It’s no wonder peace lilies (Spathiphyllum) have been called the perfect houseplant. They don’t require any special care, are rarely infected with pests and diseases, and are tolerant of low light levels. They produce lovely white flower structures in spring, and can go for years without the need to be repotted.
When it’s time to repot a peace lily, you might consider propagating it. After all, if one spathiphyllum is good, more is even better! Peace lilies are easy to propagate by division. This is the best way to make new baby peace lily plants.
Spathiphyllums do not self pollinate. Pollination occurs between individual plants, with insects like flies and beetles moving the pollen from plant to plant. If you are growing spathiphyllum outdoors, and are growing more than one plant, you might have a chance of a plant being pollinated and seeds developing. When grown as a houseplant, a peace lily will not produce viable seeds.
Spathiphyllums won’t grow from stem cuttings either. The best, and really, only, way to propagate these plants is by division.
Division is just what it sounds like. The plant is removed from its container and sections are identified where the plant can be cut into clumps. Some houseplant gardeners will cut the root ball in half to make 2 plants, others may want to make many plants depending on how many separations can be seen. You want to be sure each section has several healthy leaves and lots of roots.
What You Will Need
Gather your material before you begin. It’s best to water your plant thoroughly a day or two before you begin this project.
- New pots. These pots should be smaller than your spathe’s original pot. Small divisions need a smaller soil volume to avoid root rot. It’s okay to reuse old pots, but wash and sanitize them first. A dip in a 1:10 solution of bleach water will guarantee your old pots aren’t harboring any diseases.
- Good potting mix. Spathiphyllums grow best in a moist well-draining soil. Soil from the backyard will be too heavy and poor-draining, so use a good all-purpose potting mix or you can make your own. Here is a recipe we like:
- 2 parts fine compost
- 1 part vermiculite
- 1 part perlite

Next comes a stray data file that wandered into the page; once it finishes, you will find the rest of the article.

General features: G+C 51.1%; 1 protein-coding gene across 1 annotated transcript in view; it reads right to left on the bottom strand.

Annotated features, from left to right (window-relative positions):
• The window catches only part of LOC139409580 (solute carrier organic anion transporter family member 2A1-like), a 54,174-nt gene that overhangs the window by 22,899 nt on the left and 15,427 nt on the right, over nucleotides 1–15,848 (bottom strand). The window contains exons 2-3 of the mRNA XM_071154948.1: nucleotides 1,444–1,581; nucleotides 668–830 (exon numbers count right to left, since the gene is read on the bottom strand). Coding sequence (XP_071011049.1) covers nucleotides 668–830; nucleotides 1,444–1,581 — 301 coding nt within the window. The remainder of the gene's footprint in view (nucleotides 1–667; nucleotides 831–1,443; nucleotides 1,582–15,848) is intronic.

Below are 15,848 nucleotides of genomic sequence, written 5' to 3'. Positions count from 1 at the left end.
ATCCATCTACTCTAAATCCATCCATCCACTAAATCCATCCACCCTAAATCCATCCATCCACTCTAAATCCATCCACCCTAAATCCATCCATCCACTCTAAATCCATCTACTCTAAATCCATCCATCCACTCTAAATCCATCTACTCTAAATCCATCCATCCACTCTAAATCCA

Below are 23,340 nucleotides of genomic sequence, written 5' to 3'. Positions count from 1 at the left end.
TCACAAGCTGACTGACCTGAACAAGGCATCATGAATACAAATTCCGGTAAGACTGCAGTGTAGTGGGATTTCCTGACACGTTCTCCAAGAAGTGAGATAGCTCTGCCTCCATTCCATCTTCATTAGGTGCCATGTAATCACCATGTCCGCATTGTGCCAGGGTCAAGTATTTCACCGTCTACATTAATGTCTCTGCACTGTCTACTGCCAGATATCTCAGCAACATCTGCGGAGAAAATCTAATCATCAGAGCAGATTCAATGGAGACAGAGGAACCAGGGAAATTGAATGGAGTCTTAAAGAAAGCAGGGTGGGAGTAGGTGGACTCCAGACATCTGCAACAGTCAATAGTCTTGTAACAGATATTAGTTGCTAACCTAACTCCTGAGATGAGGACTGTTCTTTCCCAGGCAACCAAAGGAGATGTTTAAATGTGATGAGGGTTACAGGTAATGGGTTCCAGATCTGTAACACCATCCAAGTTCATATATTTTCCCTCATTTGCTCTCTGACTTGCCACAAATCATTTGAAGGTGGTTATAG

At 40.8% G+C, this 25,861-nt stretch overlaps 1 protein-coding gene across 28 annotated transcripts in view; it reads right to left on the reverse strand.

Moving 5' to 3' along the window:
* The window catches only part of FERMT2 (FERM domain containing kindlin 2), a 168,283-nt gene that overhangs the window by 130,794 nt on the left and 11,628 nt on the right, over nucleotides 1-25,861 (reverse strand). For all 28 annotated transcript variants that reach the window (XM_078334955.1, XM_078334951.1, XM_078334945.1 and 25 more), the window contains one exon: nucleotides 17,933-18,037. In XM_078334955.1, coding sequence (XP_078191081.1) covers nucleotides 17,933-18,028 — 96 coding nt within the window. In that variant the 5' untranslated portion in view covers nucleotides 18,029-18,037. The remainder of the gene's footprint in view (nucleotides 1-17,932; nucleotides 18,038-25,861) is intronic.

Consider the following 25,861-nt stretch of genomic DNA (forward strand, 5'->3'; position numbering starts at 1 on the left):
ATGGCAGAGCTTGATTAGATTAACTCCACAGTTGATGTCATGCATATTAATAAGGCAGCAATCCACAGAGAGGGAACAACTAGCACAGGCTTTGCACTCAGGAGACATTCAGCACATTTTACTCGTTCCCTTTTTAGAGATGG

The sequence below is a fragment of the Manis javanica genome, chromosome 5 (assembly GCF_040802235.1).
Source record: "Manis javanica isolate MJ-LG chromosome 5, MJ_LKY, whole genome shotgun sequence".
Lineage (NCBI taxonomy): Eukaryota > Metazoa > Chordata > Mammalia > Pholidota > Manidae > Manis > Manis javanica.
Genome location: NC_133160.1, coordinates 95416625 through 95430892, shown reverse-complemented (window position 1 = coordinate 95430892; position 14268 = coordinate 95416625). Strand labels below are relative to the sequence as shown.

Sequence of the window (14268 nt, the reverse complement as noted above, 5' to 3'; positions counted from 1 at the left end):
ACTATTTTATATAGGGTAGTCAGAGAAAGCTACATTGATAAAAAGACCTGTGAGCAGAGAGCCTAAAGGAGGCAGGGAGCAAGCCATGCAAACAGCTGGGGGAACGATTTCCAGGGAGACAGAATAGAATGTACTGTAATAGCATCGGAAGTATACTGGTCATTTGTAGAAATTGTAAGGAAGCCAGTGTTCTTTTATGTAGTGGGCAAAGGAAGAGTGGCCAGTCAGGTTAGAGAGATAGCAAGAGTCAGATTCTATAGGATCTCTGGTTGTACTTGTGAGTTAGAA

- 2 parts peat moss or coir (be sure to moisten the peat or coir before you mix it with the other ingredients)
- A clean sharp knife, for cutting the sections of the root ball.
- A measuring cup or a trowel for transferring the potting mix.
- Gloves to protect your hands and perhaps a dust mask. Some potting mixes contain microbes that can be harmful if ingested.
- Newspaper or plastic to protect your work surface if necessary.
How to Divide Peace Lilies
- Remove the plant from the pot. Place the pot on its side, then grasp the plant at the crown (where the roots meet the stems) and gently tug. If it is very root bound, you can run an old butter knife between the side of the pot and the root ball to help loosen it. Pounding the pot with the side of your fist can also help loosen the root ball, as can wiggling the plant a bit as you tug. Plastic pots can be cut away if all else fails.
- Lay the plant on its side. Identify what sections you want to separate. If in doubt, it’s better to make fewer divisions. This way you can be sure each division has enough root and leaf structures to survive.
- Gently remove enough soil from the root ball to reveal the roots of each clump.
- Sections can be teased apart with your hands, or cut with a knife. A few roots will get damaged during this process, but they will grow back. Trim off any broken roots.
- Once the divisions have been made, repot each section in fresh soil. Make sure the divisions are planted at the same depth as they had been before.
- It’s not necessary or recommended to add pebbles at the bottom of the pot. You might have heard that doing this improves drainage, but that is not the case.
- Water well, and place your new baby plant out of direct sunlight. Do not fertilize for about 6 months.
- Sometimes, peace lilies will wilt after being divided and repotted. This is a normal response to stress, and the plant may need a few days to recover. The wilting is not caused by a need for water.